Dallas Cowboys Who've Turned Heads in Offseason Workouts

Jonathan Bales@thecowboystimesAnalyst IJune 9, 2014

Dallas Cowboys Who've Turned Heads in Offseason Workouts

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    Michael Conroy/Associated Press

    Whether it’s full contact or not, the Cowboys have had various players turn some heads in offseason workouts. It’s easier to grade certain positions in OTAs because some are easy to assess even without full-contact drills, while others aren’t; linemen don’t necessarily get much game-like work in during OTAs, for example, while receivers and cornerbacks can run routes and cover just like in a game. Basically, players who don’t need to continually block or tackle can more easily simulate game situations.

    Nonetheless, let’s take a look at some of the top players in Dallas during OTAs. Note that the source for the Cowboys’ breakout players in OTAs is DallasCowboys.com’s Bryan Broaddus, who is a former NFL scout.

1. LB Bruce Carter

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    Tony Gutierrez/Associated Press

    Carter has reportedly been performing well thus far in offseason workouts, particularly in coverage. He’s apparently playing with more confidence and excelling in the red zone as well.

    Although Carter struggled in coverage at times last year, he’s not as bad as some think. According to Pro Football Focus (subscription required), Carter allowed 487 yards on 73 attempts—6.67 yards per attempt. That’s decent for a linebacker, and he was actually quite good for the majority of the year; after the first quarter of the season, Carter allowed only 233 yards on 39 attempts—5.97 yards per attempt.

2. RG Zack Martin

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    Tony Gutierrez/Associated Press

    Cowboys first-round pick Zack Martin has reportedly picked up things very quickly at right guard, so much so that Bryan Broaddus wouldn’t be surprised if Martin tries “a little position flex with a rep or two [at center].”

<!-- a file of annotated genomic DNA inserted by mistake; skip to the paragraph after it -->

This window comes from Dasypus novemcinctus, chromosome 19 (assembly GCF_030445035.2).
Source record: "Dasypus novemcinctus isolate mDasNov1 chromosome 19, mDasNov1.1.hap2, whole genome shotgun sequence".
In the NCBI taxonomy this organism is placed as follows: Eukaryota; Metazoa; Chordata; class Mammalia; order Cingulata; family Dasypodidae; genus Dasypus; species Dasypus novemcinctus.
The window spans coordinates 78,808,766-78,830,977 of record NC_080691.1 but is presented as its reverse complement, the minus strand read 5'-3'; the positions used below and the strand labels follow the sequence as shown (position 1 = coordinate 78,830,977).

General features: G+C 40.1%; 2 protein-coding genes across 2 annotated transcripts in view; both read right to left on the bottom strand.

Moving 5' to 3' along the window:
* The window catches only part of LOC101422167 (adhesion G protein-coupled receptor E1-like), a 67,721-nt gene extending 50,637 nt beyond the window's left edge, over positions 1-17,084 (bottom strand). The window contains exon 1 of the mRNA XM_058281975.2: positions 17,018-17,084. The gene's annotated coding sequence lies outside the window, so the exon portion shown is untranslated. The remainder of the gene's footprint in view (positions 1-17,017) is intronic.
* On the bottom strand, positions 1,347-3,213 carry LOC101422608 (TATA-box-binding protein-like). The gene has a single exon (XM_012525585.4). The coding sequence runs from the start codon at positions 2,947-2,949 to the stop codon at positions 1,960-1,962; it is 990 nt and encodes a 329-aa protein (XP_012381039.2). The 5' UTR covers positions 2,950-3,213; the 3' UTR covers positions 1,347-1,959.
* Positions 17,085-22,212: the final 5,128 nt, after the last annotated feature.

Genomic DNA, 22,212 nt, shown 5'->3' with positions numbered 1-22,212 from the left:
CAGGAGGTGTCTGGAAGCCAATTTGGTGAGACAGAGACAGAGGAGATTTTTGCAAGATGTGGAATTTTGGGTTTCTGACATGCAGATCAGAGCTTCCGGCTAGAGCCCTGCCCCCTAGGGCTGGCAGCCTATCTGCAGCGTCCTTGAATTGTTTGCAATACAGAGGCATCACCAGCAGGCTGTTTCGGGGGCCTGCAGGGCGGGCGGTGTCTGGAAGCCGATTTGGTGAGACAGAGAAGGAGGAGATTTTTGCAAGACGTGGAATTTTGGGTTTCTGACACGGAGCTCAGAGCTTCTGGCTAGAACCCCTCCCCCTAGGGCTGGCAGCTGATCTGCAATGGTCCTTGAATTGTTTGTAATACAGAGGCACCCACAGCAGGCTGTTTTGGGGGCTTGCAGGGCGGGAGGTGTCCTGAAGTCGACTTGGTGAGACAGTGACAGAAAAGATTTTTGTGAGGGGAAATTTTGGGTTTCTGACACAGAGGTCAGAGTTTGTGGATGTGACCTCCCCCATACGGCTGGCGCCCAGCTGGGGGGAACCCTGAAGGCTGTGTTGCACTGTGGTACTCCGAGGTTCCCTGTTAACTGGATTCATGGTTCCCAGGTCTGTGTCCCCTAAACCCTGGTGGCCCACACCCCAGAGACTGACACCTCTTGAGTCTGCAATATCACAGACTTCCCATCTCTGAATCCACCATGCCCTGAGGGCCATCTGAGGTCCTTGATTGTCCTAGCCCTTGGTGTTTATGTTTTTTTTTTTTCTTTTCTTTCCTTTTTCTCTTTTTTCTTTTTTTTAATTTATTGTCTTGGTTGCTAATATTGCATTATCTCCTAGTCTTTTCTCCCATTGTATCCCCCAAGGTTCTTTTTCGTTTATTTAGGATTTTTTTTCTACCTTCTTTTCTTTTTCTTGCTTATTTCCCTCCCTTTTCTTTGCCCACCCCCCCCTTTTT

In my view, Martin should be getting reps at another position—right tackle. The Cowboys are already in a dicey spot with Doug Free out there, and they’d be in an even worse position if he were to get injured. Jermey Parnell would likely take over if the Cowboys want to keep Martin inside, which won’t be the best scenario for quarterback Tony Romo.

3. S Jakar Hamilton

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    Rick Osentoski/Associated Press

    According to Bryan Broaddus, safety Jakar Hamilton “has been running with the second defense and has been turning heads with his play.” Hamilton’s reps might get scaled back once Matt Johnson returns from yet another hamstring issue, but for now, he’s playing well.

    One of the reasons the Cowboys were in a position to pass on safety in the draft is because of the numbers they have at the position. In addition to Johnson and Hamilton, the ‘Boys still have Jeff Heath and J.J. Wilcox, too. None of those names are overwhelming on their own, but the probability that one of the four steps up to play adequately is pretty high.

4. DE DeMarcus Lawrence

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    Ted S. Warren/Associated Press

    Since the Cowboys drafted defensive end DeMarcus Lawrence, all of the feedback on the second-rounder has seemingly been positive. Defensive coordinator Rod Marinelli told Jon Machota of the Dallas Morning News:

    I think we got the right one. I think he's really smooth. He's got a great feel for a reaction to movement. That's what I look for, that's something you can't test, you got to see it. He's strong in here, pad level gets down, smooth, really, really good instincts, that's our job to build on it. He's going to be a big boy, a big man. The speed, the length, the movement, I just like this guy. He's tough. He's physical. I like that about him.

    The reason any positive news on Lawrence is especially meaningful is because he’s typically going up against Pro Bowl left tackle Tyron Smith in practice. If Lawrence is holding his own there, that’s an outstanding sign.

5. DT Terrell McClain

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    The Cowboys signed defensive tackle Terrell McClain to a three-year, $3.05 million deal and he’s reportedly played well in Henry Melton’s absence. McClain is a one-technique player who was brought in to stop the run.

    The problem is that he will give the Cowboys basically nothing against the pass; in the past three seasons, he’s racked up only 12 pressures on 381 pass-rushing snaps, according to Pro Football Focus. That’s a 3.1 percent rate, which is really poor.

    McClain will play mostly on first and second down, but the Cowboys would still be better off playing Tyrone Crawford alongside Melton as a second three-technique defensive tackle.